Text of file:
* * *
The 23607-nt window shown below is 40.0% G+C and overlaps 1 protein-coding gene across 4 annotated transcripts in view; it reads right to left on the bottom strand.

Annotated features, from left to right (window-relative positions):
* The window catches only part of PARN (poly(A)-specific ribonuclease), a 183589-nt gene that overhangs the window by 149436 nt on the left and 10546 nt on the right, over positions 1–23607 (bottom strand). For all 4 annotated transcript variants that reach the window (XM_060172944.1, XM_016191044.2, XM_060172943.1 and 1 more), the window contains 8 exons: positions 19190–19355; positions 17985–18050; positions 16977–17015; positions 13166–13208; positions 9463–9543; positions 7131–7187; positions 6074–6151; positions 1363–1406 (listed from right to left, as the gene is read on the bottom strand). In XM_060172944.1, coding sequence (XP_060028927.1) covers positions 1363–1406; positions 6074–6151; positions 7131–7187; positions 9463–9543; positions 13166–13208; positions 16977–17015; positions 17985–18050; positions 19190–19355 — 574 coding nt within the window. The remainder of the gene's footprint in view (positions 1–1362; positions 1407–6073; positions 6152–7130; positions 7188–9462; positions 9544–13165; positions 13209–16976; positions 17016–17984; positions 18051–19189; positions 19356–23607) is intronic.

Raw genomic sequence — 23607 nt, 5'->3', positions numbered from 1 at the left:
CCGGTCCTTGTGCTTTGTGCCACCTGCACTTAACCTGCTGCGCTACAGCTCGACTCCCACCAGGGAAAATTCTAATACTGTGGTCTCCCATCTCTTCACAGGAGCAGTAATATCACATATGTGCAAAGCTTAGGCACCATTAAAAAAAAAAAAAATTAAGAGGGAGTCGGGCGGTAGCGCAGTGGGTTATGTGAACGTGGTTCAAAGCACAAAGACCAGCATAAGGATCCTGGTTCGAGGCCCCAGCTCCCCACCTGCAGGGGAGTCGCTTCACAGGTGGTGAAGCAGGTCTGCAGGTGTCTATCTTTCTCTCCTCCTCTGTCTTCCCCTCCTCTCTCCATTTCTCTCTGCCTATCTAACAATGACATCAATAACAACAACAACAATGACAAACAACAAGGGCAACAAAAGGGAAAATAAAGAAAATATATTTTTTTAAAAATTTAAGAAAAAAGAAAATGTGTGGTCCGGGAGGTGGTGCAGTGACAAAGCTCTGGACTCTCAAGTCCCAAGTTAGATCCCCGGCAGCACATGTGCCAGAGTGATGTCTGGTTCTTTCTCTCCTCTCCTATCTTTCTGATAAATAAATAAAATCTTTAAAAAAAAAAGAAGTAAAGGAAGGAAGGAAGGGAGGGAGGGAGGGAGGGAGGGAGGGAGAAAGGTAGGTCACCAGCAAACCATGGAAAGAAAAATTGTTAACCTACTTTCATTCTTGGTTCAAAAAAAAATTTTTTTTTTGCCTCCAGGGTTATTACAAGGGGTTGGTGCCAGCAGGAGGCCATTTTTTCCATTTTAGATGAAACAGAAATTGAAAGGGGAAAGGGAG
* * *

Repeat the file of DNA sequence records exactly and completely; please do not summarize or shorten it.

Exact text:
The 23607-nt window shown below is 40.0% G+C and overlaps 1 protein-coding gene across 4 annotated transcripts in view; it reads right to left on the bottom strand.

Annotated features, from left to right (window-relative positions):
* The window catches only part of PARN (poly(A)-specific ribonuclease), a 183589-nt gene that overhangs the window by 149436 nt on the left and 10546 nt on the right, over positions 1–23607 (bottom strand). For all 4 annotated transcript variants that reach the window (XM_060172944.1, XM_016191044.2, XM_060172943.1 and 1 more), the window contains 8 exons: positions 19190–19355; positions 17985–18050; positions 16977–17015; positions 13166–13208; positions 9463–9543; positions 7131–7187; positions 6074–6151; positions 1363–1406 (listed from right to left, as the gene is read on the bottom strand). In XM_060172944.1, coding sequence (XP_060028927.1) covers positions 1363–1406; positions 6074–6151; positions 7131–7187; positions 9463–9543; positions 13166–13208; positions 16977–17015; positions 17985–18050; positions 19190–19355 — 574 coding nt within the window. The remainder of the gene's footprint in view (positions 1–1362; positions 1407–6073; positions 6152–7130; positions 7188–9462; positions 9544–13165; positions 13209–16976; positions 17016–17984; positions 18051–19189; positions 19356–23607) is intronic.

Raw genomic sequence — 23607 nt, 5'->3', positions numbered from 1 at the left:
CCGGTCCTTGTGCTTTGTGCCACCTGCACTTAACCTGCTGCGCTACAGCTCGACTCCCACCAGGGAAAATTCTAATACTGTGGTCTCCCATCTCTTCACAGGAGCAGTAATATCACATATGTGCAAAGCTTAGGCACCATTAAAAAAAAAAAAAATTAAGAGGGAGTCGGGCGGTAGCGCAGTGGGTTATGTGAACGTGGTTCAAAGCACAAAGACCAGCATAAGGATCCTGGTTCGAGGCCCCAGCTCCCCACCTGCAGGGGAGTCGCTTCACAGGTGGTGAAGCAGGTCTGCAGGTGTCTATCTTTCTCTCCTCCTCTGTCTTCCCCTCCTCTCTCCATTTCTCTCTGCCTATCTAACAATGACATCAATAACAACAACAACAATGACAAACAACAAGGGCAACAAAAGGGAAAATAAAGAAAATATATTTTTTTAAAAATTTAAGAAAAAAGAAAATGTGTGGTCCGGGAGGTGGTGCAGTGACAAAGCTCTGGACTCTCAAGTCCCAAGTTAGATCCCCGGCAGCACATGTGCCAGAGTGATGTCTGGTTCTTTCTCTCCTCTCCTATCTTTCTGATAAATAAATAAAATCTTTAAAAAAAAAAGAAGTAAAGGAAGGAAGGAAGGGAGGGAGGGAGGGAGGGAGGGAGGGAGAAAGGTAGGTCACCAGCAAACCATGGAAAGAAAAATTGTTAACCTACTTTCATTCTTGGTTCAAAAAAAAATTTTTTTTTTGCCTCCAGGGTTATTACAAGGGGTTGGTGCCAGCAGGAGGCCATTTTTTCCATTTTAGATGAAACAGAAATTGAAAGGGGAAAGGGAG